Rishi Alwani  10:14

No worries. Thank you.

Imad Khan  10:16

And now I’m joined by Hawken Miller. He’s a freelance journalist, streamer and producer for Snapchat at the Washington Post. How’s it going Hawken?

Hawken Miller  10:23

Good. Imad, good to be with you.

Imad Khan  10:25

So, Rocky Stoltenberg has now signed with Luminosity Gaming. This is somebody that you interviewed for an article last year for The Washington Post, first of all, as a signing like this ever been done? And if not like, what are the impacts of this signing?

Hawken Miller  10:37

Yeah, I mean, I’m not aware of any signing like this, especially with someone who’s a quadriplegic. I think Rocky’s in a great position because he’s had such a great following from his skill at the game, even despite his physical disability, and I think that’s really awesome. And I think it’s a great step forward, especially for representation in the game in an esports community because, you know, there’s a lot of talk about, you know, representation as far as sex, which is very important female representation. But, you know, on top of that there’s also representation for the disabled community. And I think signing a deal like this with the Luminosity is just an incredible step forward for that process.

Imad Khan  11:14

And, you know, he’s like, not a small stream by any means, you know, you go to his twitch channel, he has 65,000 followers, and probably a large number of subscribers. So he’s definitely a large personality. And, you know, I think to kind of maybe brush away any skeptics, but it’s not just that he’s a good streamer, but he’s actually a very good player, right?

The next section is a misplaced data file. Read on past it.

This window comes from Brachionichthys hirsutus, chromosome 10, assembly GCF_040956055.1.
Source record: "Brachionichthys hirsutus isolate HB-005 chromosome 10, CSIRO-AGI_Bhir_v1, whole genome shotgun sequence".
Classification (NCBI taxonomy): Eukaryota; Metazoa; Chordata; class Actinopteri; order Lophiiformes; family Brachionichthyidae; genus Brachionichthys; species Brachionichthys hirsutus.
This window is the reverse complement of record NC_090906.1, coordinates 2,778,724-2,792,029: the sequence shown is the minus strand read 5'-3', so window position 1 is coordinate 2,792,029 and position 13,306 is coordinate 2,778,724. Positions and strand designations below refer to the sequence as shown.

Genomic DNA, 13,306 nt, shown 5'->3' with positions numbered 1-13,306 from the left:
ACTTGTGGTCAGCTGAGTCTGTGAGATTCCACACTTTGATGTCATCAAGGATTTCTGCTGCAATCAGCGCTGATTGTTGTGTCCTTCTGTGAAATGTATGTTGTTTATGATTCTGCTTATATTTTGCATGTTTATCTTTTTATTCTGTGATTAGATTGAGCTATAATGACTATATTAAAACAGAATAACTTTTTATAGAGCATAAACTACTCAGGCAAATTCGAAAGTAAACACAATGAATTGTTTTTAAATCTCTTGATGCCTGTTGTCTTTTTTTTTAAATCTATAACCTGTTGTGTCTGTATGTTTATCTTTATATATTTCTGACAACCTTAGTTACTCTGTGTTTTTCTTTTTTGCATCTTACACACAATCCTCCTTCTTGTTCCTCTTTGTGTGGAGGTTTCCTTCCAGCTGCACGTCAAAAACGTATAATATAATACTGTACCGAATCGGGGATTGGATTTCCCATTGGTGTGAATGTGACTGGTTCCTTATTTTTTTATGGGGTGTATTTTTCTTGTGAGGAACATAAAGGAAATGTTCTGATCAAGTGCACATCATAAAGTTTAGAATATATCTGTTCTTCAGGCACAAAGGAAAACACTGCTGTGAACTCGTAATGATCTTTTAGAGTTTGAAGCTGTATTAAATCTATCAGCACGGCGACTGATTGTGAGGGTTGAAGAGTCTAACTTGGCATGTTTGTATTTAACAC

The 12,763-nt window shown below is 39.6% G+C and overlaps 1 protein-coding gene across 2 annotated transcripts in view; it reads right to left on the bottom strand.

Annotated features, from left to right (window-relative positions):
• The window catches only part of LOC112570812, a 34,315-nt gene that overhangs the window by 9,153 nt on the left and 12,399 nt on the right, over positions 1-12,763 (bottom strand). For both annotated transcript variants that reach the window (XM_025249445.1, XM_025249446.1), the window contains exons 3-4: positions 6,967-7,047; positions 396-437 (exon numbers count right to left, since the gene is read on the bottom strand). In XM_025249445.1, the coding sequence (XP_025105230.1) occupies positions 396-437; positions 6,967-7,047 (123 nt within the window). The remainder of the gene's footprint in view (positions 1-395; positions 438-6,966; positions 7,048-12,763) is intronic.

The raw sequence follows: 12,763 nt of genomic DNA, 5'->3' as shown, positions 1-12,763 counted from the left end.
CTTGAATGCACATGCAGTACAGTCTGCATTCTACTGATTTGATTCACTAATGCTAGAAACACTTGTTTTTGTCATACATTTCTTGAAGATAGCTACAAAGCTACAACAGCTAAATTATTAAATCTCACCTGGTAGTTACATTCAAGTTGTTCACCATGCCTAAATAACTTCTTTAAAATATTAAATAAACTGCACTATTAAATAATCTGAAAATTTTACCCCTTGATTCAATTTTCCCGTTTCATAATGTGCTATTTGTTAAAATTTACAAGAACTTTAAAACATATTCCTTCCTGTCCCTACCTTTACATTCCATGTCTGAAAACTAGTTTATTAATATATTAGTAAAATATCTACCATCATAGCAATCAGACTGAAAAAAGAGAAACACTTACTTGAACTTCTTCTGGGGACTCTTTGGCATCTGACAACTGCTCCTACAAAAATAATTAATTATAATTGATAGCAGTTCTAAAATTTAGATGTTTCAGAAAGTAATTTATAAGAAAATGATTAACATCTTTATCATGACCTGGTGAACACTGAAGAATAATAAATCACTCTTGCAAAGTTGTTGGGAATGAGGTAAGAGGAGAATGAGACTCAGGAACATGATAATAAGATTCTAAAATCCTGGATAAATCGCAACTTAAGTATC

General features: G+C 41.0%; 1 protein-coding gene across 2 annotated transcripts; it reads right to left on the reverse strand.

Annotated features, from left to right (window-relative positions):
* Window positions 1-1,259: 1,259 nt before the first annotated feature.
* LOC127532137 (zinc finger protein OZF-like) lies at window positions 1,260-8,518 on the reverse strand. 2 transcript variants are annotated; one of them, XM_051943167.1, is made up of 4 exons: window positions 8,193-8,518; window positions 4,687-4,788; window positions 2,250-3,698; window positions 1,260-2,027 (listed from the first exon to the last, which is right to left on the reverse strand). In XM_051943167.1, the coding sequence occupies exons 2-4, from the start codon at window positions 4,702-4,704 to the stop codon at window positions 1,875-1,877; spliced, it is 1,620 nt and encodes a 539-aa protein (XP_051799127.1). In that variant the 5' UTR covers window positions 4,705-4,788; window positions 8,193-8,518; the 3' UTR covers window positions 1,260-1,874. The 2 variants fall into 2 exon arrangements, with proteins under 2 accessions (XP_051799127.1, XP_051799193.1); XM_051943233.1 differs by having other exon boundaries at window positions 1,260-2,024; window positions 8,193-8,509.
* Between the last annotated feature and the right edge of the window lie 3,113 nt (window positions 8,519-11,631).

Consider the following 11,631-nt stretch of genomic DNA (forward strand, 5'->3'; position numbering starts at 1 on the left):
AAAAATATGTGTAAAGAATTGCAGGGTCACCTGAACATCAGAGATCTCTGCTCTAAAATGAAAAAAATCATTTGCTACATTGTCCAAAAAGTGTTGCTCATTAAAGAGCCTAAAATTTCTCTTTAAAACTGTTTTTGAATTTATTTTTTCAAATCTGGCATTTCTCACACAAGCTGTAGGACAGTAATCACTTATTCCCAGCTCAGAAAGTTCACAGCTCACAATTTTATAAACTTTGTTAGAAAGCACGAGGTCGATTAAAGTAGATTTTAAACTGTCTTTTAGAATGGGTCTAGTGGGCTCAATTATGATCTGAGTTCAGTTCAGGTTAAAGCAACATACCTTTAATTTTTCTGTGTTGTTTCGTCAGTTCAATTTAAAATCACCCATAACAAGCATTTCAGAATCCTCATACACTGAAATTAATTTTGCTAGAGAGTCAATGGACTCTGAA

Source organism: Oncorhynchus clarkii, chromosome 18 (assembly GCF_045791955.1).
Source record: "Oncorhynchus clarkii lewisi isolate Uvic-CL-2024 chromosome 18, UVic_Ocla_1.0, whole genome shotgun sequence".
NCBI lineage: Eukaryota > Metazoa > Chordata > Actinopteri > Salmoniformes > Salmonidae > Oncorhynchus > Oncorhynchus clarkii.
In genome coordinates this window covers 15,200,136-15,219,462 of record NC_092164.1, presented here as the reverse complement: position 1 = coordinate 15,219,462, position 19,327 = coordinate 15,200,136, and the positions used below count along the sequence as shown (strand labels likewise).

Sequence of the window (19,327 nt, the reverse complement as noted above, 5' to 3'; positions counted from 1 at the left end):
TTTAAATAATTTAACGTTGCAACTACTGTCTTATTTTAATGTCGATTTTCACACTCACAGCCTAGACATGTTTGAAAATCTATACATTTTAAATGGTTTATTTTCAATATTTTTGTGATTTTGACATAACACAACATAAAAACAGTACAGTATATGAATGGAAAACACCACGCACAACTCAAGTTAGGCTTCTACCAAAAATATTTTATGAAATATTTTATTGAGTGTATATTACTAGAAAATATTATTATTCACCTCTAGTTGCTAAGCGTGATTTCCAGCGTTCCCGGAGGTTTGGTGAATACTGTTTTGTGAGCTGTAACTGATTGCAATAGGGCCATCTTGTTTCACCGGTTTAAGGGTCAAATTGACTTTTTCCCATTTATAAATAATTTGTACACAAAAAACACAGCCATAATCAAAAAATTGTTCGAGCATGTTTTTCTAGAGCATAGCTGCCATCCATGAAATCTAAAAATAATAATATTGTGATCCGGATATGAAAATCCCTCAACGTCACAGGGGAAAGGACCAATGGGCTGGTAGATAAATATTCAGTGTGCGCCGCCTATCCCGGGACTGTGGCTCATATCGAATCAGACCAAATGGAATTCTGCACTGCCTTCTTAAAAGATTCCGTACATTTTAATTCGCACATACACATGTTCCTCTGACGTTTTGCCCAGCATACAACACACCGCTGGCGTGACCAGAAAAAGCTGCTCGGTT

Hawken Miller  11:33

Yeah, exactly. You know, I watched some of his streams, and I play Warzone Call of Duty quite often and I look at what he’s doing. I’m like, I don’t really have I could still use my arms and everything. And I don’t really have an excuse when I see him, you know, pulling off headshots for 300 meters away. It’s just blows my mind.

Imad Khan  11:52

You know, another article he published at the Washington Post, relatively recently was how you explained kind of traveling around the world in a wheel chair. And with Rocky now being part of Luminosity and you know, once a pandemic is over likely being asked to go and more in-person events, is this something that’s appreciably more difficult? Or is it that like maybe other people don’t really understand that, you know, there are systems in place to really get around much more easily than before,

Hawken Miller  12:17